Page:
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From the man who brought you Christine O'Donnell's "I'm not a witch" campaign ad, comes a series of cryptic Web spots of a man on a motocross bike riding in Utah's red rock canyons with some country music in the background.

Totally disjointed text hits the screen: "Six days" and then "Did not become famous with his band Wizard."

Jon Huntsman Jr.'s campaign hired Fred Davis to create these Web ads to ramp up excitement as the former Utah governor prepares to announce his presidential run on Tuesday.

But really, they have many political observers just scratching their heads. Bloggers for major publications have called them "quirky," "surreal" and "unconventional," while Adweek labeled them "wonderfully weird."

The second ad, released Friday, has the masked driver — presumably Huntsman but really it is one of Huntsman's friends wearing his gear — continuing his ride along Monument Valley and the text this time is "Has seven children, one from India, one from China."

We have a few Huntsman factoids that would make good tag lines for the next in the series of Web ads found on "Big fan of Napoleon Dynamite," or "Prefers tacos from food carts."

Worlds collide • Shortly after Huntsman announces his presidential campaign from New Jersey's Liberty State park with the Statute of Liberty in the background, he will race off to the Newark airport for a plane loaded with the unusual mixture of political reporters and campaign donors.

The plane will take the whole group to New Hampshire for a rally and then back to New York for a fundraising dinner (the reporters won't be allowed to sit in for that part).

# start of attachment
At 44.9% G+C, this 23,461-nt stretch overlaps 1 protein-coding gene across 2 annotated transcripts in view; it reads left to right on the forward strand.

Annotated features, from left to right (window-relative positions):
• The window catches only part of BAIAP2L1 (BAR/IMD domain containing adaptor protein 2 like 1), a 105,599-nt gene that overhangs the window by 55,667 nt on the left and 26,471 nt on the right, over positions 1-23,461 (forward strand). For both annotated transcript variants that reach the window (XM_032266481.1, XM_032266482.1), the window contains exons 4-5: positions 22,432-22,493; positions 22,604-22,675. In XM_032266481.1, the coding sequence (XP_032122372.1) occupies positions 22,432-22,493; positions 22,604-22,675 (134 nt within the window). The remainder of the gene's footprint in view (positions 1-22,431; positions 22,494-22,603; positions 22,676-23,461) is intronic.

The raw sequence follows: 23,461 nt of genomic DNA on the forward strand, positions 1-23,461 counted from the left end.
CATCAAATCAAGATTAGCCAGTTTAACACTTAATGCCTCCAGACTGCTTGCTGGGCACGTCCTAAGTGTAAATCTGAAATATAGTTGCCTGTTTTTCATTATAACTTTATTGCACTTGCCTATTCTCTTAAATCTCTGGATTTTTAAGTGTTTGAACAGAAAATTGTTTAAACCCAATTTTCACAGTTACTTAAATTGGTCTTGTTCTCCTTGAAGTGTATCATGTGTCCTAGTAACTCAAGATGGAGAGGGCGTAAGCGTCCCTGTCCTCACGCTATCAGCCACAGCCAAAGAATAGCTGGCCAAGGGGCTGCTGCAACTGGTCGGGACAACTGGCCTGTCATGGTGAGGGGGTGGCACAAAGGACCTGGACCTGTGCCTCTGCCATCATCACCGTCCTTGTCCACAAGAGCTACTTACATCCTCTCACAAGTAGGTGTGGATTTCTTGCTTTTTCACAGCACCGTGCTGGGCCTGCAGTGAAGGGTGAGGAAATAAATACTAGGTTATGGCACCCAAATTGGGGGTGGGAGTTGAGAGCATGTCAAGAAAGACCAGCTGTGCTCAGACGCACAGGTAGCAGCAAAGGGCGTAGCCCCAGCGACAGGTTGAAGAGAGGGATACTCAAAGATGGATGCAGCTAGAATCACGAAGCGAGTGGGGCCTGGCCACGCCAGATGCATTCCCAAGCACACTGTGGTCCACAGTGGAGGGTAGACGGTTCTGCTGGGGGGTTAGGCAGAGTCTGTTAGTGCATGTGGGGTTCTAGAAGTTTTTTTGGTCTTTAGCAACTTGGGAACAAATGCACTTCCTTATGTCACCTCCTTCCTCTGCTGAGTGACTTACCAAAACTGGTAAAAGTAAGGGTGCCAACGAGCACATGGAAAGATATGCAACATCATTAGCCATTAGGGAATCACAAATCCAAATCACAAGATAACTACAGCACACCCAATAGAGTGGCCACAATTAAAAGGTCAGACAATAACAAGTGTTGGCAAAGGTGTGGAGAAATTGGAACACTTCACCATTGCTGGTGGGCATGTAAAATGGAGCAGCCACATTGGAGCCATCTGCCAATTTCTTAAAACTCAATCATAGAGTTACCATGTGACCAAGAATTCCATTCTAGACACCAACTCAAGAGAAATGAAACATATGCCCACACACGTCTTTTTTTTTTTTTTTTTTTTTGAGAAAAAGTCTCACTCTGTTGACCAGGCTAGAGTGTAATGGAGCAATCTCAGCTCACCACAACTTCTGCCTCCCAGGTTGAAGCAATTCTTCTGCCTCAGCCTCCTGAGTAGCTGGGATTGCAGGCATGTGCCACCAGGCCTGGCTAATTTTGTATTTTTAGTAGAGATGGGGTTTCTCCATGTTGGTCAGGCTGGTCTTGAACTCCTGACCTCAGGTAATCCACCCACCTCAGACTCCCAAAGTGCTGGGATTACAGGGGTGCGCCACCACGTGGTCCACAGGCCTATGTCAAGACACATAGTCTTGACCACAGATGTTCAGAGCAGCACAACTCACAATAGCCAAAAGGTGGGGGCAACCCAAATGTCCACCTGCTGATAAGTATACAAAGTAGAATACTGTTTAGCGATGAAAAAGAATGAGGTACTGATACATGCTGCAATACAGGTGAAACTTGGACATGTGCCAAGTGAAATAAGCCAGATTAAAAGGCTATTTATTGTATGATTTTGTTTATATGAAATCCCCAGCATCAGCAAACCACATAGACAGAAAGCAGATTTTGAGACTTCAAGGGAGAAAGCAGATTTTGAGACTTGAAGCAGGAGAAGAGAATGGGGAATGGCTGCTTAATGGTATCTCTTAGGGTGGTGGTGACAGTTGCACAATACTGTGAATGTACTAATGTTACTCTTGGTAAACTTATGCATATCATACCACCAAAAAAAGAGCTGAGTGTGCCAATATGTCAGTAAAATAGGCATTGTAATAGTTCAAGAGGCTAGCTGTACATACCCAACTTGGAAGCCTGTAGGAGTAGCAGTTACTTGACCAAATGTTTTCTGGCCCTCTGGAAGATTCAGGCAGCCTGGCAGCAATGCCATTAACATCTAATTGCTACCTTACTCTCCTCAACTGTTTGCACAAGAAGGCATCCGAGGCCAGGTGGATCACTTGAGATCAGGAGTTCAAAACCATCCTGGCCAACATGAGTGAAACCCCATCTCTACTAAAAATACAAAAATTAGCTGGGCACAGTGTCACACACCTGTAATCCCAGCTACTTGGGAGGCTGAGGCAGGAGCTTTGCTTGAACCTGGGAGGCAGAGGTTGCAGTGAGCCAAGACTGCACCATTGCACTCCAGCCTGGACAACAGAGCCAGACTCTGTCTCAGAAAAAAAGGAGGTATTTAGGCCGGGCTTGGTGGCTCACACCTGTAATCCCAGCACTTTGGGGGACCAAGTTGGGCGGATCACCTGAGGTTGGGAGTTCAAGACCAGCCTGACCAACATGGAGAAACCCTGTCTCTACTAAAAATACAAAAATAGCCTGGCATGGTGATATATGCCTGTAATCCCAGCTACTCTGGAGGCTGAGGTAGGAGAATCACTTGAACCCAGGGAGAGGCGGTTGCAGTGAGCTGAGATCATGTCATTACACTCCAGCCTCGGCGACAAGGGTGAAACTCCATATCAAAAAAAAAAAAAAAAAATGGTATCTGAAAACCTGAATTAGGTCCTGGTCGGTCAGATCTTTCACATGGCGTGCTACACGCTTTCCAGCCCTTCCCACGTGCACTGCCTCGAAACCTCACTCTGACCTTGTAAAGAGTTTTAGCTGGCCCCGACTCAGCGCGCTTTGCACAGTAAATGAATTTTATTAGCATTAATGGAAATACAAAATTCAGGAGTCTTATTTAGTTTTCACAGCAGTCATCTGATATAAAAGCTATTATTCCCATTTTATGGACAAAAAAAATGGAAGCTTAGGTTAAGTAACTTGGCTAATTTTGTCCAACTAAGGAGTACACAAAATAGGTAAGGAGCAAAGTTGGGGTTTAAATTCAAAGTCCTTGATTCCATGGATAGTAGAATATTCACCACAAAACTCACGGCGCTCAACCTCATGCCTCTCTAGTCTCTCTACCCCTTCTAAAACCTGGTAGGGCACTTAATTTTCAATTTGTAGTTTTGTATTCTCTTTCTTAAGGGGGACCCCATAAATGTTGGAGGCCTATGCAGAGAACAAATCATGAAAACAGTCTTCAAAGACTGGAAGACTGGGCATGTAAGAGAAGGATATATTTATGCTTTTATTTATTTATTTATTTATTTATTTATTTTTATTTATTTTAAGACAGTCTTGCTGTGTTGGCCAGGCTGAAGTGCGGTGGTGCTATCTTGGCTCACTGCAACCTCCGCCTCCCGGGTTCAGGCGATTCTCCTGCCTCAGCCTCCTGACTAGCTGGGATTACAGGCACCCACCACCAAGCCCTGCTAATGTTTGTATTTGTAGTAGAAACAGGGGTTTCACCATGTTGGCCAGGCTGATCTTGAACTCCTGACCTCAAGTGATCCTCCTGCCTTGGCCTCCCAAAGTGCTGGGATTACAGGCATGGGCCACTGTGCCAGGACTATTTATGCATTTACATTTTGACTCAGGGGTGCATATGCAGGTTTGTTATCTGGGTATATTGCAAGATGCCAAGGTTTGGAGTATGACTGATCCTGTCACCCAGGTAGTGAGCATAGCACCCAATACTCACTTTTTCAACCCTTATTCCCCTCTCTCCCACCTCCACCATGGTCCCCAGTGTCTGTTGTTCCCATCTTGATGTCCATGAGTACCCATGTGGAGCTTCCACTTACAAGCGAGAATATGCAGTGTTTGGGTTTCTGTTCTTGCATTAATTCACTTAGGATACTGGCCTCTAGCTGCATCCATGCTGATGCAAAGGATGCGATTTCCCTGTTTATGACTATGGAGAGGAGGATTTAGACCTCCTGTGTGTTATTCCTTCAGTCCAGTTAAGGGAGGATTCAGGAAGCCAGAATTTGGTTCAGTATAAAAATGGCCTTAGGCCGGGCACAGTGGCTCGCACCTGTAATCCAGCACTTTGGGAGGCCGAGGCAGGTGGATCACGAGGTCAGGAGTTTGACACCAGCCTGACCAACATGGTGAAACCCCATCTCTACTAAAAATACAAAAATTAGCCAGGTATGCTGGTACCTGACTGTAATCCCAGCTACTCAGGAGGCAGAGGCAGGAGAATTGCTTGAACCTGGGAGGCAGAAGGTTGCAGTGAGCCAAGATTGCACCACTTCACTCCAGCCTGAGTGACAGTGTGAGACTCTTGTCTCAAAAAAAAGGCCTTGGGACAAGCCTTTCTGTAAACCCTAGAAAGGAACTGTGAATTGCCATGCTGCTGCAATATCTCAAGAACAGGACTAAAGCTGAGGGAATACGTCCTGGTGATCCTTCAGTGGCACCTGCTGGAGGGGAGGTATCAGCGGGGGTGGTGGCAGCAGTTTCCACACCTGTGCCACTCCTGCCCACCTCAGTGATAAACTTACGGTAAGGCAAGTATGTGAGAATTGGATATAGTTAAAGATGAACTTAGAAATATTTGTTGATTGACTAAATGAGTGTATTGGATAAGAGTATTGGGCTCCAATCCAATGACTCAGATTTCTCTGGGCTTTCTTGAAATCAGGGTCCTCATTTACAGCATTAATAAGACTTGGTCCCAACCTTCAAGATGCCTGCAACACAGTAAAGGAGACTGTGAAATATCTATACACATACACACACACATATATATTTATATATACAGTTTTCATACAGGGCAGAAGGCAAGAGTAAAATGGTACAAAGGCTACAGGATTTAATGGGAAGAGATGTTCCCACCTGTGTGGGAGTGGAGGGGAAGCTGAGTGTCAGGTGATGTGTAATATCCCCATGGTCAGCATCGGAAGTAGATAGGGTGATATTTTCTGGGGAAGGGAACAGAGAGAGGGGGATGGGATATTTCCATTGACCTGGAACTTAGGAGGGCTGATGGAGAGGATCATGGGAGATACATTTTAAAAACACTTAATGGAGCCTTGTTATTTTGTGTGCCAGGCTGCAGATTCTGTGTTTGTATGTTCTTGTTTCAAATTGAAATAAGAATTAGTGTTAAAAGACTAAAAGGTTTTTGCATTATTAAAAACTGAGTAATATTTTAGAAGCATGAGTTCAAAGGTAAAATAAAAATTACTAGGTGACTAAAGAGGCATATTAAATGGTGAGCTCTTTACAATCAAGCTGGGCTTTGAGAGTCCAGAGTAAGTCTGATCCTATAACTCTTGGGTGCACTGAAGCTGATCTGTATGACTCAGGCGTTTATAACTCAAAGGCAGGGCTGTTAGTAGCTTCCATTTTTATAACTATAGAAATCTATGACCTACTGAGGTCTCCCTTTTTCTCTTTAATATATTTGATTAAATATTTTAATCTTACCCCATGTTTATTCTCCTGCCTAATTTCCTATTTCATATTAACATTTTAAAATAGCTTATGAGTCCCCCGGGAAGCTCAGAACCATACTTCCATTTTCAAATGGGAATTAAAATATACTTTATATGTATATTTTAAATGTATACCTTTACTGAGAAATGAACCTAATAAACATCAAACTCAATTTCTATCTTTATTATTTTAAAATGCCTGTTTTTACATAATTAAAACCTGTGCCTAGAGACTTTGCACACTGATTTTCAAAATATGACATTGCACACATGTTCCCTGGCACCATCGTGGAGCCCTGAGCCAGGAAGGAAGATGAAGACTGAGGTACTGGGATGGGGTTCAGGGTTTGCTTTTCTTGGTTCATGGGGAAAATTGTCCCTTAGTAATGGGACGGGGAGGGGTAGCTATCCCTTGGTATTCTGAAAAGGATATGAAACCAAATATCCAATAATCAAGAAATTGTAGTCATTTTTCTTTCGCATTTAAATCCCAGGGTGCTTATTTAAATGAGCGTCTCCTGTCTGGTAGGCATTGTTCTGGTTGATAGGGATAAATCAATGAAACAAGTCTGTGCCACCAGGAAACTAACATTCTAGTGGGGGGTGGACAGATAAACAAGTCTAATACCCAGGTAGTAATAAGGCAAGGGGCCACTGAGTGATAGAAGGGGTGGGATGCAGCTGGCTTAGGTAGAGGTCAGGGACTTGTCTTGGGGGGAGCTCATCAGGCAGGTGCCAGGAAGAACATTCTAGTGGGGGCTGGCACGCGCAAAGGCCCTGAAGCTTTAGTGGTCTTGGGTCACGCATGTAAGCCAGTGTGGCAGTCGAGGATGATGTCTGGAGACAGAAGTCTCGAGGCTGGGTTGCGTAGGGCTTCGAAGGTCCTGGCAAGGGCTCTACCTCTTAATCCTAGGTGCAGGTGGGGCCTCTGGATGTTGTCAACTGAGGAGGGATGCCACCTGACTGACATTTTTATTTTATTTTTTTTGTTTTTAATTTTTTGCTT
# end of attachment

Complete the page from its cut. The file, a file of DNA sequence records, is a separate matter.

The Huntsman team calls it the "Jon Huntsman Announcement Tour," which continues in South Carolina, Florida, Utah and Nevada throughout the week.

Huntsman leaving the "hazy ether" • Sen. Mike Lee got a political boost by serving as Huntsman's general counsel when he was governor, but that doesn't mean Lee will necessarily endorse his former boss in his campaign for the GOP nomination.

Lee says part of his reluctance comes down to the vague policy positions Huntsman has espoused since returning from Beijing and resigning as ambassador to China just a few months ago.

The senator says that isn't a criticism because almost all of the people considering a presidential run "want to keep a lot in the hazy ether, in the zone of obscurity."

Lee expects that to end this week, and he promised to keep an eye on what Huntsman says.

Rising up the ranks• Lee has penned his first book on his favorite political topic: a proposed balanced budget amendment. He announced Friday on Facebook that "The Freedom Agenda" will hit bookstores on July 25 and that those who want to get ahead of the game can preorder it on sites like Amazon.

So we checked. When Lee made the announcement, his book was ranked 385,941th in sales. By the end of business Friday, it had reached 91,163. Not a bestseller just yet, but not bad for a book on federal budgeting.

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Burr and Canham report for The Tribune from Washington, D.C. They can be reached at or via Twitter @thomaswburr or @mattcanham.